Finishing Our Course with Joy 

“Be that as it may, these pages address those who, by God’s grace, still have their faculties more or less intact; who recognize that, as is often and truly said, aging is not for wimps; and who want to learn, in a straightforward way, how we may continue living to God’s glory as we get older.”


How should we view the onset of old age? The common assumption is that it is mainly a process of loss, whereby strength is drained from both mind and body and the capacity to look forward and move forward in life’s various departments is reduced to nothing. More than four centuries ago, Shakespeare put this assessment into the mouth of the melancholy Jaques in As You Like It. Surveying the seven ages of man on the world stage, Jaques comes to 

Last scene of all That ends this strange eventful history Is second childishness and mere oblivion; Sans teeth, sans eyes, sans taste, sans everything.

(act 2, scene 7)  

And in the Bible, two thousand years or more before Shakespeare, Ecclesiastes, the preacher-teacher- philosopher- wiseacre- pundit, not so much a pessimist as a realist who depicts everything as it appears “under the sun” to the thoughtful observer, urges the young to “remember … your Creator in the days of your youth, before the evil days come … ; before the sun and the light and the moon and the stars are darkened” (joy in being alive fades), “and the clouds return after the rain” (troubles recur), “in the day when the keepers of the house tremble” (arms weaken, hands shake), “and the strong men” (legs) “are bent, and the grinders” (teeth) “cease because they are few” (they drop out), “and those who look through the windows”(eyes) “are dimmed, and the doors on the street are shut” (deafness develops) – “when the sound of the grinders is low” (chewing becomes an effort), “and one rises up at the sound of a bird” (sudden small noises, however sweet, upset one), “and all the daughters of song are brought low” (music, from being a delight, becomes a bore) – “they are afraid also of what is high” (balance goes, dizziness comes), “and terrors are in the way” (one frequently feels frightened); “the almond tree blossoms” (hair turns white), “the grasshopper drags itself along” (one’s walking grows erratic and unsteady), “and desire fails” (emotional numbness sets in) … (Ecclesiastes 12:1–5).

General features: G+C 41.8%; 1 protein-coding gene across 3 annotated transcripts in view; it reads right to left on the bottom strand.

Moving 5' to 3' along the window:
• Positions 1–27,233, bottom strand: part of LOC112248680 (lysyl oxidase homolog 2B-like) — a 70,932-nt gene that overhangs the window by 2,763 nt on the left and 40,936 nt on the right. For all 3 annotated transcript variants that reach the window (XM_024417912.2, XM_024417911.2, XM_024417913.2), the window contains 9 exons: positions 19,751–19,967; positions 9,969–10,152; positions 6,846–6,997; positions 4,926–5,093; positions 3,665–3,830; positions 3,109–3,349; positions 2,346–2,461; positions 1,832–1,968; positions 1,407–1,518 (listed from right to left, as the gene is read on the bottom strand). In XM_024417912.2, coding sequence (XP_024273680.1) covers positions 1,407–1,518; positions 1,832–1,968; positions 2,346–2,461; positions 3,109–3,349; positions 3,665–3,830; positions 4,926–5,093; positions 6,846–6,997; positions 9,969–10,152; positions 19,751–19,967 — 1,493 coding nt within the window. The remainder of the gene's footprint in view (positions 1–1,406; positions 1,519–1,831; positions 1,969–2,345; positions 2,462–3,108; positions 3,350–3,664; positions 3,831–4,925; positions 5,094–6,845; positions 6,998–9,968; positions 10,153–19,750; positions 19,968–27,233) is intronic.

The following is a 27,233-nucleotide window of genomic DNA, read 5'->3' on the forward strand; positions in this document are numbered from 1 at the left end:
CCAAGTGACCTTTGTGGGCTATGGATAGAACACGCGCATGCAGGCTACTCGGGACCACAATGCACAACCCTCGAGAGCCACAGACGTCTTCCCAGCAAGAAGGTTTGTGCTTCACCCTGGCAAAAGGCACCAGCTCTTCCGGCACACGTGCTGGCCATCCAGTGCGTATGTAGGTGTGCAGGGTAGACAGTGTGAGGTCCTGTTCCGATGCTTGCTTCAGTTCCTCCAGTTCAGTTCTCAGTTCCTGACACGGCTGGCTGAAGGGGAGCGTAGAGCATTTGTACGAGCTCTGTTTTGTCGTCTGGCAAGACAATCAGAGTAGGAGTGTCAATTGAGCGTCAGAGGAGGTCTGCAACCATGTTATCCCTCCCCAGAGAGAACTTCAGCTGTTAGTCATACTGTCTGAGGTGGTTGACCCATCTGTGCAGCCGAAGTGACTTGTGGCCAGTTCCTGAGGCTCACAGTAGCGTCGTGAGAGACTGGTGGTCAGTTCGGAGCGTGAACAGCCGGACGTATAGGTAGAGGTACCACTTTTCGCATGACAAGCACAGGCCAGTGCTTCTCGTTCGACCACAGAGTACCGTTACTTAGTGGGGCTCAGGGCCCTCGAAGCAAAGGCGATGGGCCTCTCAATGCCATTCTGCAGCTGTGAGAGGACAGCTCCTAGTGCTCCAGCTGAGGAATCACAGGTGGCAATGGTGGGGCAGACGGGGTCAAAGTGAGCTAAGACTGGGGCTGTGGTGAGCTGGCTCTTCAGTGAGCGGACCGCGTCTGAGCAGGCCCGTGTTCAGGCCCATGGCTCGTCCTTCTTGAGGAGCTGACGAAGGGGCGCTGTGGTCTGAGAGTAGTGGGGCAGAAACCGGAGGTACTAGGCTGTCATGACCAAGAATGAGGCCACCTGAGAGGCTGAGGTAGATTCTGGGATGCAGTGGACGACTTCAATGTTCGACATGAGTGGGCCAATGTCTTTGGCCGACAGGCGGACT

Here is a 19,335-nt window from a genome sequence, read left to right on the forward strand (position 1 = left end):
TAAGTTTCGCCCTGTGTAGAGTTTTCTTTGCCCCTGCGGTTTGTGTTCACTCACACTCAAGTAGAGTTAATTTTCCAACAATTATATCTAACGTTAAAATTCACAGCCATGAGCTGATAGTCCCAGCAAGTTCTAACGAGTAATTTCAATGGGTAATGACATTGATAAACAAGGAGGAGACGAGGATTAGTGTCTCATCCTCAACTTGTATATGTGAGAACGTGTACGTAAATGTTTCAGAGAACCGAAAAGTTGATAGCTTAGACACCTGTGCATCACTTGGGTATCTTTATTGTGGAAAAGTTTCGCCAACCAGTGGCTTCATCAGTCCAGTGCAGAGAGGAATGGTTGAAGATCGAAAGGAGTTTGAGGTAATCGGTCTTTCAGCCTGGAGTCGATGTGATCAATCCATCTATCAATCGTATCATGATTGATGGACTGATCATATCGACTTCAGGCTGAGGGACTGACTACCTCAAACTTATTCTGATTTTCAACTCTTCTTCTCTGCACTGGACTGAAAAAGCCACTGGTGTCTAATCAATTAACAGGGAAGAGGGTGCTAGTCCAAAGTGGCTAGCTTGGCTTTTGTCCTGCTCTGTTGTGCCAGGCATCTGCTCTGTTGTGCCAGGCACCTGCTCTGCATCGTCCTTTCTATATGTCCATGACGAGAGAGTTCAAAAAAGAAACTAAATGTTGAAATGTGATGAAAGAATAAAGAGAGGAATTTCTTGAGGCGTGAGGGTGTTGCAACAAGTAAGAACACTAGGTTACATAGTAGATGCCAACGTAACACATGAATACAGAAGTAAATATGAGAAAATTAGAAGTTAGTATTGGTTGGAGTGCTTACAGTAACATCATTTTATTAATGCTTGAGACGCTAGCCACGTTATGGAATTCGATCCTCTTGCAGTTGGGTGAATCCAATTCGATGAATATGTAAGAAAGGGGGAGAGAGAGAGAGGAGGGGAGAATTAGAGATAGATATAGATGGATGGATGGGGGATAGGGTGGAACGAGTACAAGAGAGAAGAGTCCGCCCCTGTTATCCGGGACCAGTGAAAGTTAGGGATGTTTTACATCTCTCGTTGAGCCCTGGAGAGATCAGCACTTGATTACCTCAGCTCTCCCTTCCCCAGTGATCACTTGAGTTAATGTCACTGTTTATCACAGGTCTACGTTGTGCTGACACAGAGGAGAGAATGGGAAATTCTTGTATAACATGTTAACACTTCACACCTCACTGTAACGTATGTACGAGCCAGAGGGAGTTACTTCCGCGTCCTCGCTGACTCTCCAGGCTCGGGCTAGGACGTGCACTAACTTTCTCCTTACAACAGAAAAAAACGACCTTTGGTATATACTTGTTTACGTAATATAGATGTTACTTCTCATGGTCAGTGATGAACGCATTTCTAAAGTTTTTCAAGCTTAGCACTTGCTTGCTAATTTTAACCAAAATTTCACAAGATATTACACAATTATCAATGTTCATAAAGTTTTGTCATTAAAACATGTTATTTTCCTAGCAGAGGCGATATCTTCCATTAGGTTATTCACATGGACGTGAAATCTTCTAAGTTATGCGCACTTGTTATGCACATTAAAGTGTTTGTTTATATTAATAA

The picture is of loss, weakness, and apathy, leading to death. That is Ecclesiastes’s story about aging.


But neither in the Bible nor in life is this the whole story. Listen again to Shakespeare. In his tragedy King Lear, one of the world’s classics on dysfunctional families, a dispossessed son who refuses to be embittered by the way he has been treated comments thus on his blinded father’s loss of the will to live: 

Men must endure their going hence, even as their coming hither; Ripeness is all.

(act 5, scene 2) 

“Ripeness” – what does that mean? The word carries the very positive meaning of maturity, corresponding to the ripeness of fruit. We know the difference between ripe and unripe fruit: the latter is sharp, acid, hard, without much flavor, and sets teeth on edge; the former is relatively soft and sweet, juicy, mellow, flavorful, leaving a pleasant aftertaste in the mouth. 

Between human beings in and beyond middle age a comparable difference appears. Some grow old gracefully, meaning, fully in the grip of the grace of God. Increasingly they display a well-developed understanding with a well-formed character: firm, resilient, and unyielding, with an unfailing sense of proportion and abundant resources for upholding and mentoring others. In Shakespeare’s play, however, “Ripeness is all” should be said with a certain gloominess, for the thought being expressed is that this personal ripeness will again and again be all that one has at the end of life, though one expected, and had a right to expect, much more. 

But here the Bible breaks in, highlighting the further thought that spiritual ripeness is worth far more than material wealth in any form, and that spiritual ripeness should continue to increase as one gets older. 

The Bible’s view is that aging, under God and by grace, will bring wisdom, that is, an enlarged capacity for discerning, choosing, and encouraging. In Proverbs 1–7 an evidently elderly father teaches realistic moral and spiritual wisdom to his adult but immature son. In Psalm 71 an elderly preacher who has given the best years of his life to teaching the truth about God in the face of much opposition prays as follows:

You, O Lord, are my hope, my trust, O Lord, from my youth … Do not cast me off in the time of old age; forsake me not when my strength is spent. … But I will hope continually and will praise you yet more and more. My mouth will tell of your righteous acts, of your deeds of salvation all the day, for their number is past my knowledge. With the mighty deeds of the Lord God, I will come; I will remind them of your righteousness, yours alone.

O God, from my youth you have taught me, and I still proclaim your wondrous deeds. So even to old age and grey hairs, O God, do not forsake me, until I proclaim your might to another generation, your power to all those to come.